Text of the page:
Tuesday, June 3, 2008
Jack in the Pulpit
My fascination with the Jack-in-the-Pulpit never wanes. Originally, I found this plant by the wayside, after spending a considerable amount on a plant from a nursery that died shortly after I transplanted it. I carried this one home in my handbag from a local cave, wrapped in a handkerchief... It was not the 'parent' bulb but a small new bulb and I therefore did not feel guilty really for taking it from its natural habitat. In any case, the plant thrived, somewhat to my surprise and great delight. There were one or two years when I thought it would not reappear, but this year, it actually has produced some new bulbs. Furthermore, I've been able to plant another on the other side of the path beneath the Solomon's Seal and Bleeding Hearts.
The Jack-in-the-Pulpit is so named for its ancient pagan connections. Jack is the old god of the woodland and forest. Green flowers have a certain mystical attribute. Like 'Deadly Nightshade', they are the plants of legend.
There are those who cut down trees in their gardens in order to plant grass and have orderly lawns. There are others who allow Nature to rule somewhat supreme in all her rather riotous glory. Unfortunately, one does have to curtail the growth of the weeds somewhat, but shade plants like the Jack-in-the-Pulpit would not survive without the trees and the protection of taller neighbouring plants.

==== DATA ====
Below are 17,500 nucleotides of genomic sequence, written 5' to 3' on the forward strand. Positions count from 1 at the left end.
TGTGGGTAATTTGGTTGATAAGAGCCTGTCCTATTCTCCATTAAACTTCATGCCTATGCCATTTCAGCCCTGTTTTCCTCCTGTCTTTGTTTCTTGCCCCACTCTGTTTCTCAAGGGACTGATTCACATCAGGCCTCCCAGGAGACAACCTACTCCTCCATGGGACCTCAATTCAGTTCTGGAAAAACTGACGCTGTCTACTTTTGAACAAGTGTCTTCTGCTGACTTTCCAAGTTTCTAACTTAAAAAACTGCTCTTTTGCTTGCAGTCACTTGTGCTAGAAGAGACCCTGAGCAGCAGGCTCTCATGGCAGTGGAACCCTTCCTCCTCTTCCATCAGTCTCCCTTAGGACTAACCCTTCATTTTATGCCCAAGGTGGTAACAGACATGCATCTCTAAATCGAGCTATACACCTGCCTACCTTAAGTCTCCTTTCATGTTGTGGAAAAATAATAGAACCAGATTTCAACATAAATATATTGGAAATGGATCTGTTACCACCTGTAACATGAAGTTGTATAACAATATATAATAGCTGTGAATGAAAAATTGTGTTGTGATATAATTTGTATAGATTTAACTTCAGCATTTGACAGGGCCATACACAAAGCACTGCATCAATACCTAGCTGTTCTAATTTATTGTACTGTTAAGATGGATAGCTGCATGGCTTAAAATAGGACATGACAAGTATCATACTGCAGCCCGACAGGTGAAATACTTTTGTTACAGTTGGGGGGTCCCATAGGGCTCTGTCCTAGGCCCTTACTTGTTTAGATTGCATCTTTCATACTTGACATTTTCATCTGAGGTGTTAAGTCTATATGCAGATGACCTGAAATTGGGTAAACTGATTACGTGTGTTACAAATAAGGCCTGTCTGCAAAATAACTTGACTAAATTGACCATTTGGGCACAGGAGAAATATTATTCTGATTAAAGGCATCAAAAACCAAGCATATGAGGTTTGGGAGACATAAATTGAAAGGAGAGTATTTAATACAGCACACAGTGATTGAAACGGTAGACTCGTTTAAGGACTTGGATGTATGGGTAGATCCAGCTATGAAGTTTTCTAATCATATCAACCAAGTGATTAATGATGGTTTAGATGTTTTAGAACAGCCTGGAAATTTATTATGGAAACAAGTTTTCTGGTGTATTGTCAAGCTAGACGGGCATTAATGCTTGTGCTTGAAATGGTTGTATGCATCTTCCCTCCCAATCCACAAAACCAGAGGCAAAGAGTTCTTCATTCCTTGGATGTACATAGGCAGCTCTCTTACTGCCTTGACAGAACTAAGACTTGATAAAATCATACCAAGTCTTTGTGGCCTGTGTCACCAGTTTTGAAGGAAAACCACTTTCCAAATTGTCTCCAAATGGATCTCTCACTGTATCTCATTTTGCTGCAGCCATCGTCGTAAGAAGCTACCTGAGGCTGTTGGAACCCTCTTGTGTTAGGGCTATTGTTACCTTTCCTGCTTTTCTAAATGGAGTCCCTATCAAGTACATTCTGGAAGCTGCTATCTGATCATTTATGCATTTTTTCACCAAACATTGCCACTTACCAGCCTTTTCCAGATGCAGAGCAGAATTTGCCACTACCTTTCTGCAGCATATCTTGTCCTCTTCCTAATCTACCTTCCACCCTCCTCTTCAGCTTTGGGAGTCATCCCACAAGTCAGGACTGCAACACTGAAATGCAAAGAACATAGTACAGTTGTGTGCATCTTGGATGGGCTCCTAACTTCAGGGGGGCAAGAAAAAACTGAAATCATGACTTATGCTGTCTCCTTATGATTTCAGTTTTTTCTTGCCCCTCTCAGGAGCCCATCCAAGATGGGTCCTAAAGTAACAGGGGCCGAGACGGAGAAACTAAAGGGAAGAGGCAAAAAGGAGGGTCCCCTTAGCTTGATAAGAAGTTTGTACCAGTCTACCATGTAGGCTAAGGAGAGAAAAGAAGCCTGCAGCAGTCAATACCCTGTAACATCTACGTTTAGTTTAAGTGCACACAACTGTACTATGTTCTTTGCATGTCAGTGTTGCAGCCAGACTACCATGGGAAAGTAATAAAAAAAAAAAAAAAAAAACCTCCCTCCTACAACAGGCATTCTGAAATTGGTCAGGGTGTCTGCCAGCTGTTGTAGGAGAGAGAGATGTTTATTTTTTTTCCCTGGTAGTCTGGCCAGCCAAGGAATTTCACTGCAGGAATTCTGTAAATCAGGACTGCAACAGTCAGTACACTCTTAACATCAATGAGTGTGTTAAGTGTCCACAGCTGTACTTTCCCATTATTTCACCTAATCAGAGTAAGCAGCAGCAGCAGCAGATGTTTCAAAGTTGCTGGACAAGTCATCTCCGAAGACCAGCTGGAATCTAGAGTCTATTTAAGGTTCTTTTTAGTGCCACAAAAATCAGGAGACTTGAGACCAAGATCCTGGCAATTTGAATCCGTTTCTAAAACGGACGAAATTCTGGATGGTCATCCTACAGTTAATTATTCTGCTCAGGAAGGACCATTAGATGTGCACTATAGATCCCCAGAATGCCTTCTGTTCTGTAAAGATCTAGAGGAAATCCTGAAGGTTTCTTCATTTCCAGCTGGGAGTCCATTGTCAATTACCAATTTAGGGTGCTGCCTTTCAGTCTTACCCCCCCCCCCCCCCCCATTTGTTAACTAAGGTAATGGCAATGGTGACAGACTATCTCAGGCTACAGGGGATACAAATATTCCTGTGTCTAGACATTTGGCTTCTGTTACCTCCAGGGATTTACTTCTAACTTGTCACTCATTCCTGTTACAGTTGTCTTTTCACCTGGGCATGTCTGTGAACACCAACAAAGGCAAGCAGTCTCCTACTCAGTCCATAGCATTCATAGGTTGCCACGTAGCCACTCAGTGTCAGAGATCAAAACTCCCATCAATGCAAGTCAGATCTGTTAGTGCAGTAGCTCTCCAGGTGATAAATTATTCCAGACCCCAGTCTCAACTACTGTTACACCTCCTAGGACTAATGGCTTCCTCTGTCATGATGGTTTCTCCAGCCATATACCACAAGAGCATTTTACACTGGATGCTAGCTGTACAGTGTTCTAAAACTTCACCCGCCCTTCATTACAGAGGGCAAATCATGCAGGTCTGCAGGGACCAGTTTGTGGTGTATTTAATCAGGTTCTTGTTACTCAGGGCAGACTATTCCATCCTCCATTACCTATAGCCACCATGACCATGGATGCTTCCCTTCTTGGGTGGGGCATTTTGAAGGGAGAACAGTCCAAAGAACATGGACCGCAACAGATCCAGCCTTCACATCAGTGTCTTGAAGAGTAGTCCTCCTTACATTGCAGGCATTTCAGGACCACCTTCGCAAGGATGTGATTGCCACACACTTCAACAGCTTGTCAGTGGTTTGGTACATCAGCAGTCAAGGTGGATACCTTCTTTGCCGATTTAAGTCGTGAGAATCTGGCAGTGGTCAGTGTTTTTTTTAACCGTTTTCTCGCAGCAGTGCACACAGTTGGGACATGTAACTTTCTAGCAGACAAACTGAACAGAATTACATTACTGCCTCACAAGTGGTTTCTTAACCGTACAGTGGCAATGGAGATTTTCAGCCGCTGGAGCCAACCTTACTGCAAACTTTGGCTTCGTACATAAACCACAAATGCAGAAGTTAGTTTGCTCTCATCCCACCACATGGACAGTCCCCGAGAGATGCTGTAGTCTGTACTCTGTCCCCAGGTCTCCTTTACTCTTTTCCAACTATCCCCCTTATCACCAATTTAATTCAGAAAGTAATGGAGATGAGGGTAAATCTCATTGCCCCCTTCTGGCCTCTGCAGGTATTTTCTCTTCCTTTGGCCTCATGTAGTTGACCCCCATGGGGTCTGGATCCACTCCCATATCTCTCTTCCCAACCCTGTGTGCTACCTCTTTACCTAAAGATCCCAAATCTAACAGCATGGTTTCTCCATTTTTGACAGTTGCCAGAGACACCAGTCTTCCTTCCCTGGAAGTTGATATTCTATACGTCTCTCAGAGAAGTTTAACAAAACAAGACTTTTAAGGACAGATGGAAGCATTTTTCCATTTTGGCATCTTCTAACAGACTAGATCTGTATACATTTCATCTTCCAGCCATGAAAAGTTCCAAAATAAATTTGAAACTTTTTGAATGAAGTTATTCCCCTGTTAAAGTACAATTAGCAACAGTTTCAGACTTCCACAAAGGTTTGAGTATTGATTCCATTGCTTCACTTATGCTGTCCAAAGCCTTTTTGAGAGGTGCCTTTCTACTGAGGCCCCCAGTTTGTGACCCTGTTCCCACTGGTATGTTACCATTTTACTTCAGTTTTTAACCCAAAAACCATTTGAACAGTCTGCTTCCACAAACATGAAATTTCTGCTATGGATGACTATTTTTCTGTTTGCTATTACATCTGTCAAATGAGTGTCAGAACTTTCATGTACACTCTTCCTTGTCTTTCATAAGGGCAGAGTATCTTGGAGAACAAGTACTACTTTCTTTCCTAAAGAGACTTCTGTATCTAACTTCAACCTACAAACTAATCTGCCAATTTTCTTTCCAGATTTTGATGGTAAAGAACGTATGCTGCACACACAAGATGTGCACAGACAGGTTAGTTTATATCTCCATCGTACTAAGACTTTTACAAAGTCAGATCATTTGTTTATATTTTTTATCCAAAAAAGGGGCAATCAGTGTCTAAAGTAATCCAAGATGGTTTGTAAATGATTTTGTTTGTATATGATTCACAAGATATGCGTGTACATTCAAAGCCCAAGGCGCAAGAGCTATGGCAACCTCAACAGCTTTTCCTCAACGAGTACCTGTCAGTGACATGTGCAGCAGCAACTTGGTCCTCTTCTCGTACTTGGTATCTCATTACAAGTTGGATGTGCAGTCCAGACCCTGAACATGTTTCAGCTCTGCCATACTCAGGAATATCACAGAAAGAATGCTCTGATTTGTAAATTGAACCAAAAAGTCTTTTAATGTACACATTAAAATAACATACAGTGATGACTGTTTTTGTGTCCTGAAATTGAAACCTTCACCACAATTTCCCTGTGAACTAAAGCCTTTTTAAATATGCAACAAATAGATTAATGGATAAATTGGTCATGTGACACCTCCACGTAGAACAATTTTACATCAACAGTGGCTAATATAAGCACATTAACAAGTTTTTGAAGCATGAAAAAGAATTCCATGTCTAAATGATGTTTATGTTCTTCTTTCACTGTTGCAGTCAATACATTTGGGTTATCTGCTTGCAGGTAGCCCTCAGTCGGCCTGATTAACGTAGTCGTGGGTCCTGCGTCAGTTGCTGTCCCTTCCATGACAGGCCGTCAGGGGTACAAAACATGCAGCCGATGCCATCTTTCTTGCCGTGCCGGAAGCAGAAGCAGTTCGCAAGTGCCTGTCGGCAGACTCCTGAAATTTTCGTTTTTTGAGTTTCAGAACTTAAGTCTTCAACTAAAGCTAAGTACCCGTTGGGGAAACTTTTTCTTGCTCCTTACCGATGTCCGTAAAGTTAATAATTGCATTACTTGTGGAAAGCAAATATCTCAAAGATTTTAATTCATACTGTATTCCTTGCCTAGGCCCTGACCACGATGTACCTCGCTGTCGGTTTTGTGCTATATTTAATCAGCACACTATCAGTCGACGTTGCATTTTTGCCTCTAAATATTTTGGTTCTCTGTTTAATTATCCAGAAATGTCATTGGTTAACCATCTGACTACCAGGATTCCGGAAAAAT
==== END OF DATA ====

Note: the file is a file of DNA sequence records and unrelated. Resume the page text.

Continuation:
Well, the Jack-in-the-Pulpit has survived one more year. Urban child that I was, I once thought that perennials lived forever, and was horrified when they died as the years passed. My aconite and wormwood are no more. The bright Lobelia has returned to the soil as well... and it is almost impossible to find a replacement. The 'Big Brother' attitude that prevails has thrown the poisonous plants into disfavour, despite their use in homeopathic remedies. Beauty is not enough, alas, to protect the existence of a plant. The Papaver Somniferum is one of the most beautiful flowers, after all. The 'Angel's Trumpet' is another. Plants that kill can cure as well.
One day perhaps the political climate will shift... let us hope it occurs before these plants become entirely extinct.